Metabolic Syndrome and Early Death: Getting to the Heart of the Problem
P. W. Franks, T. Olsson
T his editorial appraises an article in the current issue of Hypertension that examines the prospective relationships between features of the metabolic syndrome (MetS) and early death in a population-based cohort form Northern Italy. 1 We also discuss, in light of that study's findings, how relevant conventional definitions of the MetS are for identifying individuals at high risk of early death. The MetS describes a constellation of metabolic and cardiovascular disease risk factors. Although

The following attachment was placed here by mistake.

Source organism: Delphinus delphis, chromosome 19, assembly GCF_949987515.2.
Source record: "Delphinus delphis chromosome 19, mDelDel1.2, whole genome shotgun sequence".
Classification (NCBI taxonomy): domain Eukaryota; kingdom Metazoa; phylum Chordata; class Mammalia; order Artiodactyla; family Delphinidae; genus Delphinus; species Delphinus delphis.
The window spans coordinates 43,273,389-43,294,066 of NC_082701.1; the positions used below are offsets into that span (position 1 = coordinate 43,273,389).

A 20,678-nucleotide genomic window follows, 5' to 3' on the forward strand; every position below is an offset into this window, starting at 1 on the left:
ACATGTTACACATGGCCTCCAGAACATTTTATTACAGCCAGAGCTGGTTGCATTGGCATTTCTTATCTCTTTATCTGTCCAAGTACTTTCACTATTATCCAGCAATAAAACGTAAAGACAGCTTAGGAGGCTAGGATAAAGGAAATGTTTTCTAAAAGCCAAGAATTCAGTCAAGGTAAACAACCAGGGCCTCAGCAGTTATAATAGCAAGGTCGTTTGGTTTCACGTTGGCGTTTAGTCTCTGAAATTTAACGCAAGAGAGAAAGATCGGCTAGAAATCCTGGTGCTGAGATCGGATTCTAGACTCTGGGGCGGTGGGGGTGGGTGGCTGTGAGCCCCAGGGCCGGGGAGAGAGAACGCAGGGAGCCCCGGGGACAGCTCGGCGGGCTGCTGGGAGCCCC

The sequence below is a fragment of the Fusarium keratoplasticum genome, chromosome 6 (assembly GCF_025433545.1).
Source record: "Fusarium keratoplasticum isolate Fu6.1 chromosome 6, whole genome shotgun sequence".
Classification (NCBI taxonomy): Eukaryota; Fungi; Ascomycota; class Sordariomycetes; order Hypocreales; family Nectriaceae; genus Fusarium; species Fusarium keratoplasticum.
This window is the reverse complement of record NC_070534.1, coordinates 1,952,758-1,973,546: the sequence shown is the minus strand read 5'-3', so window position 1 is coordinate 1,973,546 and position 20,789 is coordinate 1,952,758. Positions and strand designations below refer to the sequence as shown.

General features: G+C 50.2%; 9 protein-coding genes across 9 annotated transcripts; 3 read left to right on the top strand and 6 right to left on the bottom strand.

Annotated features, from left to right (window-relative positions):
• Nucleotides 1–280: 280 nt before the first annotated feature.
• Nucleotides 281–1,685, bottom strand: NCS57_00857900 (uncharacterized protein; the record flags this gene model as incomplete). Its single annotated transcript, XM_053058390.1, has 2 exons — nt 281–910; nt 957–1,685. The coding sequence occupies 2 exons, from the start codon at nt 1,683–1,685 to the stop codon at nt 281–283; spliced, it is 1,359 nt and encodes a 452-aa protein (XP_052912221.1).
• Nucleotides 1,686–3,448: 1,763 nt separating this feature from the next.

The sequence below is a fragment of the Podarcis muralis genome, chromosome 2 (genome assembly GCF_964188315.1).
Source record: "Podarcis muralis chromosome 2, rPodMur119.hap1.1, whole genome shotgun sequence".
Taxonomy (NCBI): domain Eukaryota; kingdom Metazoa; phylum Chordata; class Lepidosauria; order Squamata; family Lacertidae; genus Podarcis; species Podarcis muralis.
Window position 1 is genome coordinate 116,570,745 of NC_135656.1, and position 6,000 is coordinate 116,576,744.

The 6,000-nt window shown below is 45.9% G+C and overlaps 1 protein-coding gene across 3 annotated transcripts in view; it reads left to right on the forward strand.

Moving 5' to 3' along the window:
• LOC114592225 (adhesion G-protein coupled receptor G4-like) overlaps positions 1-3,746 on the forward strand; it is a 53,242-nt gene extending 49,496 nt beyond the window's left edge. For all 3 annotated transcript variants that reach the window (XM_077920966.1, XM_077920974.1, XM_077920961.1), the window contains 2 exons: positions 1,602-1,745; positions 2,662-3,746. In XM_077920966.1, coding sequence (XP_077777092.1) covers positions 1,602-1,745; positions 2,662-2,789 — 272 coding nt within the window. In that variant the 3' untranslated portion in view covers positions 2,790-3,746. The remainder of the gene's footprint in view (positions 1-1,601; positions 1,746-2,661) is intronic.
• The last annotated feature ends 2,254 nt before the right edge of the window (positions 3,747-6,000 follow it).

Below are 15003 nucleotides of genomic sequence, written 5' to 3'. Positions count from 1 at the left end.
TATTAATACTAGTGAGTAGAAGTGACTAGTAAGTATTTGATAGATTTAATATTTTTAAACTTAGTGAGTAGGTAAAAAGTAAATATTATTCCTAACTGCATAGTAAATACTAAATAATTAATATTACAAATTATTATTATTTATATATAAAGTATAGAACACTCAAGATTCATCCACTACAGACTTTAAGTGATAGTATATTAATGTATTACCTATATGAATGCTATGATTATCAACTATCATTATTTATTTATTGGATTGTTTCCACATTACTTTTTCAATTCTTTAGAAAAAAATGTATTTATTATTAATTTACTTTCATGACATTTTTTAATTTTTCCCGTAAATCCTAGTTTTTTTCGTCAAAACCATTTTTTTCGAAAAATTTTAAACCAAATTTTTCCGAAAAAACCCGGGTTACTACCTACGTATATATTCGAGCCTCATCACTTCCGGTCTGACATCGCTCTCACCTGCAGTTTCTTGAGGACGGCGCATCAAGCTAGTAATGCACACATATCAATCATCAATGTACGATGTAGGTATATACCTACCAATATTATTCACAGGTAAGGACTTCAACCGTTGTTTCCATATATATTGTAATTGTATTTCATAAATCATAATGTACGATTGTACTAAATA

... ying definitions of the MetS exist, all of the commonly used definitions include a measure of obesity, hyperglycemia, hypertension, and dyslipidemia. 2-4 These definitions are based on "expert" opinion and not on evidence derived from prospective studies, which would be preferable. Thus, it remains uncertain whether the component features of the MetS or the thresholds at which each component is defined as present or absent are informative and optimal for predicting risk of disease or early death. It is also undetermined whether MetS represents a distinct pathophysiological entity. Notwithstanding these issues, the syndrome is extensively used in research studies, and many advocate its use in clinical practice 5 to identify people at high risk of cardiovascular disease and early death. The idea that cardiovascular risk factors with a common etiology cluster in certain individuals at high risk of cardiovascular disease was first popularized by Reaven 6 in the 1980s, although the origins of the MetS date back much earlier. 7 Reaven's 6 emphasis was on elucidating the underlying pathophysiology of cardiovascular disease, for which he postulated that insulin resistance plays a pivotal role, and not on developing a diagnosis of MetS, which could be used in clinical practice. Superficially, at least, MetS relates strongly with cardiovascular morbidity and early death 8 ; this is perhaps unsurprising, because so too do each of the component features of the syndrome. However, for the MetS to have greater clinical or scientific utility than the singular components requires that the level of risk conveyed by MetS exceeds the total level of risk conferred when all of the MetS components are considered simultaneously; in other words, the whole should exceed the sum of its parts. If this were true, it would support the view that the components of the MetS have a common etiology and that Ն2 of the components positively interact. If, however, the level of risk was equal for the syndrome and the sum of its components, a common etiology might exist, but the components could not, on average, be said to interact. Alternatively, if the total risk was less for MetS compared with the sum of its components, the likely explanation would be that the risk conveyed by Ն2 of the components overlap. In this last example, using MetS to identify high-risk individuals would be inefficient and could unnecessarily complicate the choice of treatments. Whether the objective is to test the validity of existing definitions of MetS or to define a new evidence-based definition, large prospective studies of population-based cohorts with baseline measures of the MetS components and welldefined end points are necessary. In this issue of Hypertension, Mancia et al 1 report data from the Pressioni Arteriose Monitorate E Loro Associazioni Study, a longitudinal observation cohort study of cardiovascular risk factors and mortality conducted in a population-based cohort of 2013 adults from the town of Monza in Northern Italy. The main objective of this study was to assess the relationship between MetS and early death during 12 years of follow-up. Sixteen percent of the cohort fulfilled the National Cholesterol Education Program Adult Treatment Panel III definition of the MetS. 3 The adjusted hazard rate ratios for cardiovascular and all-cause mortality associated with MetS in the entire study population were Ϸ1.7 and 1.4, respectively, which were both of modest statistical significance. Mancia et al 1 determined that not all of the components of the MetS significantly contribute to the prediction of mortality. For those that do (ie, blood pressure and hyperglycemia), the pathological processes that link elevations in these traits with fatal events are well described elsewhere, and it is clear that both factors can independently and, in combination, severely damage vital organs and tissues. Mancia et al 1 also examined the contributory role of cardiac function assessed using echocardiography (left ventricular hypertrophy and left ventricular mass index) and elevated ambulatory blood pressure to mortality risk, both of which were present to a greater degree in people with MetS than in those without. When the risk of death associated with MetS was calculated only in people with left ventricular hypertrophy (nϭ266), the hazard rate ratios increased to 3.0 and for all-cause death to 8.2. These estimates were highly statistically significant. This observation suggests that in people with left ventricular hypertrophy, MetS results in a substantial increase in the risk of dying from noncardiovascular causes, which would include neoplasms, neurodegenera-The opinions expressed in this editorial are not necessarily those of the editors or of the American Heart Association.